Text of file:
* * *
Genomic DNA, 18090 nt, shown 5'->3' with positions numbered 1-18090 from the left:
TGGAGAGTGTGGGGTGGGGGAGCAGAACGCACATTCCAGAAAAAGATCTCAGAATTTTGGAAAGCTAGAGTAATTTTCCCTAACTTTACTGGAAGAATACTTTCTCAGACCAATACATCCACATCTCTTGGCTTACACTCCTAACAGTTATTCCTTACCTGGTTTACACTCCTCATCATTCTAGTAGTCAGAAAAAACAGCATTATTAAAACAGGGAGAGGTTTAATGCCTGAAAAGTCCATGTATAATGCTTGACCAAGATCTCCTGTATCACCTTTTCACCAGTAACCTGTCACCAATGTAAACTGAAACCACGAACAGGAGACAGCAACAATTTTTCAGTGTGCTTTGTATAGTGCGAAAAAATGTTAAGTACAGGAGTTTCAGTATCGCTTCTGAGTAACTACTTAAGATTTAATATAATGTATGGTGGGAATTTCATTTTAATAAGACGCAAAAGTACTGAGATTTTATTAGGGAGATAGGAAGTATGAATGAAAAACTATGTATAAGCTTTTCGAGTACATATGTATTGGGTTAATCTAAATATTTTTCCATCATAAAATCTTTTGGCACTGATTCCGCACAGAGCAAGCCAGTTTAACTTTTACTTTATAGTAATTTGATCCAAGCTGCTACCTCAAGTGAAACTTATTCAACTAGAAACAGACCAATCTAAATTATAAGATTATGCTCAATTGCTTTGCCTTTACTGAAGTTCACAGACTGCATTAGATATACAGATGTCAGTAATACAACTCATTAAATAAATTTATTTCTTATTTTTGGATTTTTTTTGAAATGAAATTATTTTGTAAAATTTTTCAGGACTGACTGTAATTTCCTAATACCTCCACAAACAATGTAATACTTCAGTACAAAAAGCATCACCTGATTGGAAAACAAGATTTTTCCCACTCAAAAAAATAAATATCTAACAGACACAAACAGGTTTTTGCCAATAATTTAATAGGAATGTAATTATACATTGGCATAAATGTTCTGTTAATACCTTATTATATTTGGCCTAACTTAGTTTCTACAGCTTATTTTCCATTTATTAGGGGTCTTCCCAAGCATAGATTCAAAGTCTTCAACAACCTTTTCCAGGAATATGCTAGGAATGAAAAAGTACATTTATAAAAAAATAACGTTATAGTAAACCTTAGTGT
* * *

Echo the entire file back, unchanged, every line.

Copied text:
Genomic DNA, 18090 nt, shown 5'->3' with positions numbered 1-18090 from the left:
TGGAGAGTGTGGGGTGGGGGAGCAGAACGCACATTCCAGAAAAAGATCTCAGAATTTTGGAAAGCTAGAGTAATTTTCCCTAACTTTACTGGAAGAATACTTTCTCAGACCAATACATCCACATCTCTTGGCTTACACTCCTAACAGTTATTCCTTACCTGGTTTACACTCCTCATCATTCTAGTAGTCAGAAAAAACAGCATTATTAAAACAGGGAGAGGTTTAATGCCTGAAAAGTCCATGTATAATGCTTGACCAAGATCTCCTGTATCACCTTTTCACCAGTAACCTGTCACCAATGTAAACTGAAACCACGAACAGGAGACAGCAACAATTTTTCAGTGTGCTTTGTATAGTGCGAAAAAATGTTAAGTACAGGAGTTTCAGTATCGCTTCTGAGTAACTACTTAAGATTTAATATAATGTATGGTGGGAATTTCATTTTAATAAGACGCAAAAGTACTGAGATTTTATTAGGGAGATAGGAAGTATGAATGAAAAACTATGTATAAGCTTTTCGAGTACATATGTATTGGGTTAATCTAAATATTTTTCCATCATAAAATCTTTTGGCACTGATTCCGCACAGAGCAAGCCAGTTTAACTTTTACTTTATAGTAATTTGATCCAAGCTGCTACCTCAAGTGAAACTTATTCAACTAGAAACAGACCAATCTAAATTATAAGATTATGCTCAATTGCTTTGCCTTTACTGAAGTTCACAGACTGCATTAGATATACAGATGTCAGTAATACAACTCATTAAATAAATTTATTTCTTATTTTTGGATTTTTTTTGAAATGAAATTATTTTGTAAAATTTTTCAGGACTGACTGTAATTTCCTAATACCTCCACAAACAATGTAATACTTCAGTACAAAAAGCATCACCTGATTGGAAAACAAGATTTTTCCCACTCAAAAAAATAAATATCTAACAGACACAAACAGGTTTTTGCCAATAATTTAATAGGAATGTAATTATACATTGGCATAAATGTTCTGTTAATACCTTATTATATTTGGCCTAACTTAGTTTCTACAGCTTATTTTCCATTTATTAGGGGTCTTCCCAAGCATAGATTCAAAGTCTTCAACAACCTTTTCCAGGAATATGCTAGGAATGAAAAAGTACATTTATAAAAAAATAACGTTATAGTAAACCTTAGTGT